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Our holdings include hundreds of glass and film negatives/transparencies that we've scanned ourselves; in addition, many other photos on this site were extracted from reference images (high-resolution tiffs) in the Library of Congress research archive. (To query the database click here.) They are adjusted, restored and reworked by your webmaster in accordance with his aesthetic sensibilities before being downsized and turned into the jpegs you see here. All of these images (including "derivative works") are protected by copyright laws of the United States and other jurisdictions and may not be sold, reproduced or otherwise used for commercial purposes without permission.

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[REV 25-NOV-2014]

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National Benefit Life: 1921

National Benefit Life: 1921

Washington, D.C, circa 1921. "National Benefit Life Insurance, interior." Described in contemporary accounts as the nation's largest "colored insurance company." Harris & Ewing Collection glass negative, retouched to obscure whatever is on the wall behind that lamp in the corner. View full size.

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Cuff protectors?

Looks to me like some home made cuff protectors to keep her white sailor-blouse white.


The woman on the far right in back has what look like rubber or vinyl 'sleeves' on her forearms. They look to be held in place by rubber bands. She's the only one with these accessories. Any ideas what these are for?

The Flooring

Genuine parkay or some sort of asbestos? If it's parkay it seems awfully fancy for an office environment. As kirksjunque said,it could have been a converted residence.

[Unfortunately, margarine-based flooring material proved to be too slippery and quickly disappeared from the market. -tterrace]

Lost my head and used the brand name spelling instead of the Mea culpa.


It's on the corner of the blotter in front of the Navy-clad young lady. Right next to the steak knife/letter opener.

Desk dictionary

Front and center there's a dictionary. It wasn't that long ago that every office had one, we couldn't go online to look up words.

Something familiar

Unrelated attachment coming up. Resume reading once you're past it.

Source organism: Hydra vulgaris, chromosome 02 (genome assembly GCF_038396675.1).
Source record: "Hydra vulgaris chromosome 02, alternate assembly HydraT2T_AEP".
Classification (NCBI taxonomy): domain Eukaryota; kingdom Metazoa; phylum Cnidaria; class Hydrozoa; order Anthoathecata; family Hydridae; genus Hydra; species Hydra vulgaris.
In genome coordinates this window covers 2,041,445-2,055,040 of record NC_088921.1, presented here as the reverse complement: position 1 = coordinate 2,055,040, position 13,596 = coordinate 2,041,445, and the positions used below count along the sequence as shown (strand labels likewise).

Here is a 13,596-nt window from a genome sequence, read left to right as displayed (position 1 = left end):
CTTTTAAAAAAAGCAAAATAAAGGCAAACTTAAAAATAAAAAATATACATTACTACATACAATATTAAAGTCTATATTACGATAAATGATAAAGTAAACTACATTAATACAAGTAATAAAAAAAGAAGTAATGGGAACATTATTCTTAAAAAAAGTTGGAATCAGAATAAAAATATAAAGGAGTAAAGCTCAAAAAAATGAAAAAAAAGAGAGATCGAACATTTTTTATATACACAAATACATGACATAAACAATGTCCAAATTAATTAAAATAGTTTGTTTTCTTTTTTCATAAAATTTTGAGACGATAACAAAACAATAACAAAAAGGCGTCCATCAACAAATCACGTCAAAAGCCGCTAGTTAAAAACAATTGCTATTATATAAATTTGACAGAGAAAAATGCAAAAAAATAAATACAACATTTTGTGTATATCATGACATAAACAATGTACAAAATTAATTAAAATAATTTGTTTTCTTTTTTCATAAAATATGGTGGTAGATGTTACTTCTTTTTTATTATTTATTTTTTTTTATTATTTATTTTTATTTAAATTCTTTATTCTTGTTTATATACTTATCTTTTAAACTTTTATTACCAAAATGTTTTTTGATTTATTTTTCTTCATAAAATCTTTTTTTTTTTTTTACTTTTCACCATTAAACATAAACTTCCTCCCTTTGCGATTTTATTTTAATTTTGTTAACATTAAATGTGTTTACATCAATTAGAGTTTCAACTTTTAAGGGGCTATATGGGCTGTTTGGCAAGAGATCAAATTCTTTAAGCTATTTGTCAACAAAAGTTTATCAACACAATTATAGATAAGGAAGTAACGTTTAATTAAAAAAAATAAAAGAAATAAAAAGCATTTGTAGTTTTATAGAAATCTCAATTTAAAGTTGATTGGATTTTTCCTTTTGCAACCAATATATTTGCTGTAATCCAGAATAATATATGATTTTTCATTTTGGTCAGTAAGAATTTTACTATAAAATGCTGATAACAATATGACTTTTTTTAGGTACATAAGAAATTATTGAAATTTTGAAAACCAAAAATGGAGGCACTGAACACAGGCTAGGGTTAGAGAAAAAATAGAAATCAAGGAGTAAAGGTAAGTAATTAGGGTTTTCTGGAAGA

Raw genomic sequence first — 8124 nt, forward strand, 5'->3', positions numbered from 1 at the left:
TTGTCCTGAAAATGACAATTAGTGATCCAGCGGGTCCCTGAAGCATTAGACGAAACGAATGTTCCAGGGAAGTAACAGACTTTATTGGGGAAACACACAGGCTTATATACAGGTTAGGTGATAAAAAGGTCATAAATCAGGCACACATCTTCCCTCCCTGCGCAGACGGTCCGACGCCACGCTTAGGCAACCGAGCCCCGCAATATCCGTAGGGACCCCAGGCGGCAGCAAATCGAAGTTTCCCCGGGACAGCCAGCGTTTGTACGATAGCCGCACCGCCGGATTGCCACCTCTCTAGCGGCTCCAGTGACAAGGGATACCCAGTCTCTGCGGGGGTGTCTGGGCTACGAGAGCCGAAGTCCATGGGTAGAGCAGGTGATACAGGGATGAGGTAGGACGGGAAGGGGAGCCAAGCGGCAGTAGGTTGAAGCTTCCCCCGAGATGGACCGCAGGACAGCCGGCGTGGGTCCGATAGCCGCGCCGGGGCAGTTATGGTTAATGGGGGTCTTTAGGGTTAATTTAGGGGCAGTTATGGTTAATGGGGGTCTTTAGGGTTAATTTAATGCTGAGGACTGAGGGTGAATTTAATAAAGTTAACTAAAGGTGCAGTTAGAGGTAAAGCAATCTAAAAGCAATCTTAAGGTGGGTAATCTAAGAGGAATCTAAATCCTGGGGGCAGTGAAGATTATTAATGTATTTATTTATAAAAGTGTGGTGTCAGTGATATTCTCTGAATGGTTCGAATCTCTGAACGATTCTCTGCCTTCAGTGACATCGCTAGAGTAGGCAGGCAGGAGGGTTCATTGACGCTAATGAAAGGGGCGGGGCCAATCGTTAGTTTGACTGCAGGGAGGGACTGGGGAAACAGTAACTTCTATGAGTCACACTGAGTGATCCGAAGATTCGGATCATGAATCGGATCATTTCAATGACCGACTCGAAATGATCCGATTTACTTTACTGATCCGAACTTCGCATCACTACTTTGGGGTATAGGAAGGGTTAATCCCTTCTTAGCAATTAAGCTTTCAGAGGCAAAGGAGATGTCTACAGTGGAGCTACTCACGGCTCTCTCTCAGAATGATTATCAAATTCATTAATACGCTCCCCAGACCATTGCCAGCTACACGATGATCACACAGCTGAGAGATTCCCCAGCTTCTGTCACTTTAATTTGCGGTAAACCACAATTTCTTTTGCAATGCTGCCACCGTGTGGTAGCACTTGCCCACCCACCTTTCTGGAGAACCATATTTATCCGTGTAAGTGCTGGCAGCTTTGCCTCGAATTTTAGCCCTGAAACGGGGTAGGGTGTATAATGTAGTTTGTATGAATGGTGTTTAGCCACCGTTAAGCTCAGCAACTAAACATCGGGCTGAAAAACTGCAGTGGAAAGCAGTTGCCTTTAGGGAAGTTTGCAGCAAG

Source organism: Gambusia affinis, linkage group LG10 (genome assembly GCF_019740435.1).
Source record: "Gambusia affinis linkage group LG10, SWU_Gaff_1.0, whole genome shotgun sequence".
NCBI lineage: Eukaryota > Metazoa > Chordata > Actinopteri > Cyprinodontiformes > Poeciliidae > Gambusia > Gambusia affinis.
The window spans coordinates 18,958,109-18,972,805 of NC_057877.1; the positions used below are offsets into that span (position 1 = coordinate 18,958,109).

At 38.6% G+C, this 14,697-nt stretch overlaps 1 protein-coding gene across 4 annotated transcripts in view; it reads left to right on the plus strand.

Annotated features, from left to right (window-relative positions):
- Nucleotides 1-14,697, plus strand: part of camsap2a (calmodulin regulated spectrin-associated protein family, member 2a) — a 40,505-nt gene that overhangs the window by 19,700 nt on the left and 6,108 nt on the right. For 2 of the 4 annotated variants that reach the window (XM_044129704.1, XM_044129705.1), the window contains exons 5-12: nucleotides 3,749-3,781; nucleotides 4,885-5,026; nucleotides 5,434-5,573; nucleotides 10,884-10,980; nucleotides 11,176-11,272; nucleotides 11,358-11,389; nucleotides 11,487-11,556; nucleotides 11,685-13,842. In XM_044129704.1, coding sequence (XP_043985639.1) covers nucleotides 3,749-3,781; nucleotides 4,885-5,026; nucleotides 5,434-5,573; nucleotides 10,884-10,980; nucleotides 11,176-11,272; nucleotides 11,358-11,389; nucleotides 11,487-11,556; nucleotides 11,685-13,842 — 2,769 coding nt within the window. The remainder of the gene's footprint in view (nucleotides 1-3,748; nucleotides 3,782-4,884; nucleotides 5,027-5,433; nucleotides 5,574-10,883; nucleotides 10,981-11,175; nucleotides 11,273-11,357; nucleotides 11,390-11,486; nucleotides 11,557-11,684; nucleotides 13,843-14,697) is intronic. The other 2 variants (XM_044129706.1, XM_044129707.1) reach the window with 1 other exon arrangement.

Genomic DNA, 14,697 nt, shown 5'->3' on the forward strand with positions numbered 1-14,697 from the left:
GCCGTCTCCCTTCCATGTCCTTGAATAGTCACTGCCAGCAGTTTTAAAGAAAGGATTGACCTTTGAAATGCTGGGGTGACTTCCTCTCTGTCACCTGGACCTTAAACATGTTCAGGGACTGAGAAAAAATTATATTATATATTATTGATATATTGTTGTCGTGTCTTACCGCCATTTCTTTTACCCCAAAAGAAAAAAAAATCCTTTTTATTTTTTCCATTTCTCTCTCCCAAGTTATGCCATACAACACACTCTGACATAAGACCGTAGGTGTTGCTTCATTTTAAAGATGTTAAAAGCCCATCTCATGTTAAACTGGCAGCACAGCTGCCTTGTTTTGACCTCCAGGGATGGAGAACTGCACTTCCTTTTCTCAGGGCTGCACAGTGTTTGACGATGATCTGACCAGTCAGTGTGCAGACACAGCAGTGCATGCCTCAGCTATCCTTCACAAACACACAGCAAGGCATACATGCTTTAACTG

about the general look of that office. Did they throw a Christmas party? Do we have a picture?

Tonal range

An excellent example of photographic craftsmanship both by the photographer and by Shorpy. Holding detail in the white blouse in the foreground and the dark tones at rear is evidence of superior skills.

See if you can find

The turtle tchotchke.

Cramped offices

WOW! I have seen some cramped offices in my life but this is ridiculous. I can imagine the kayos as these people crawled over their desks to their seats. Bathroom breaks must have been a real joy.

Is the lady in the hat (sitting in the back) making a claim? This is the Claims Office according to the signage on the door.

["Kayos" as in knockouts? That paints an interesting picture. Or maybe "kayos" as in chaos. - Dave]

Spell checker isn't fool proof is it?

With two locations to serve you

According to the old city directory, they had two offices, one at 609 F Street NW, the other (listed as the "Ordinary Department") was at 1209 U Street NW. Given the light fixtures and the fretwork visible in the back, this looks like a townhouse that gave way to commercial use.

Combination Gas + Electric Chandelier

There's a lot of rich period details in this picture which contrast with a modern office scene. For example, some of the desks do not have a telephone.

The chandelier is a combination gas plus electric fixture. These were popular in the earliest days of electrification, when the electric supply was less reliable than the gas supply. By the 1920's these must have been seen as "dated"

If you look at the bottom of the "arms" that support the gas lamps, you can see key-like gas valve handles.

The steel letter file in the alcove by the window is something I've not seen in years. I'd bet today's eclectic decorators would find that interesting.

Note also the predominance of rubber stamps!

The woman in the right foreground needs a bigger wastebasket.

[That's not wastebasket overflow, but papers clipped to a holder mounted on the right side the leg well, similar to the one on the left. -tterrace]

A decade to live

National Benefit was a bit over twenty years old when this photo was taken, but it died in 1931, overextended and plagued with scandal.

SHORPY OLD PHOTO ARCHIVE | History in HD is a vintage photo archive featuring thousands of high-definition images from the 1850s to 1960s. (Available as fine-art prints from the Shorpy Archive.) The site is named after Shorpy Higginbotham, a teenage coal miner who lived 100 years ago.

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